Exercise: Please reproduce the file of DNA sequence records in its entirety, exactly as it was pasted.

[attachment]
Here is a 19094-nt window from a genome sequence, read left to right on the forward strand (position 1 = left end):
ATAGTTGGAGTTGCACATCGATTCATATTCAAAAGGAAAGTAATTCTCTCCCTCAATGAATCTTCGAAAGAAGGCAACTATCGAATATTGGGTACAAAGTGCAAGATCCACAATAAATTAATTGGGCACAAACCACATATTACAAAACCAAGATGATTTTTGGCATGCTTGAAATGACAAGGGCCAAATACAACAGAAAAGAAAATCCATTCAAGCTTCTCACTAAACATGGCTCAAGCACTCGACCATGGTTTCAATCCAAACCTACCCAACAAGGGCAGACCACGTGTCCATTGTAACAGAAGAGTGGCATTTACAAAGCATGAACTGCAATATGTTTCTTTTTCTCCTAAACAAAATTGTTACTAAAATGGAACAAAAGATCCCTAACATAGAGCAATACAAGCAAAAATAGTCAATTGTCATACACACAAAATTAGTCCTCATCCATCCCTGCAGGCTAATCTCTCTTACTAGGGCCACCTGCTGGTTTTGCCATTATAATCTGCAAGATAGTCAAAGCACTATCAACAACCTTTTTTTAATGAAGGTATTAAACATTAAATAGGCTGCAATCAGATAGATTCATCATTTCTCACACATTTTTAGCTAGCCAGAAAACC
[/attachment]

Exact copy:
Here is a 19094-nt window from a genome sequence, read left to right on the forward strand (position 1 = left end):
ATAGTTGGAGTTGCACATCGATTCATATTCAAAAGGAAAGTAATTCTCTCCCTCAATGAATCTTCGAAAGAAGGCAACTATCGAATATTGGGTACAAAGTGCAAGATCCACAATAAATTAATTGGGCACAAACCACATATTACAAAACCAAGATGATTTTTGGCATGCTTGAAATGACAAGGGCCAAATACAACAGAAAAGAAAATCCATTCAAGCTTCTCACTAAACATGGCTCAAGCACTCGACCATGGTTTCAATCCAAACCTACCCAACAAGGGCAGACCACGTGTCCATTGTAACAGAAGAGTGGCATTTACAAAGCATGAACTGCAATATGTTTCTTTTTCTCCTAAACAAAATTGTTACTAAAATGGAACAAAAGATCCCTAACATAGAGCAATACAAGCAAAAATAGTCAATTGTCATACACACAAAATTAGTCCTCATCCATCCCTGCAGGCTAATCTCTCTTACTAGGGCCACCTGCTGGTTTTGCCATTATAATCTGCAAGATAGTCAAAGCACTATCAACAACCTTTTTTTAATGAAGGTATTAAACATTAAATAGGCTGCAATCAGATAGATTCATCATTTCTCACACATTTTTAGCTAGCCAGAAAACC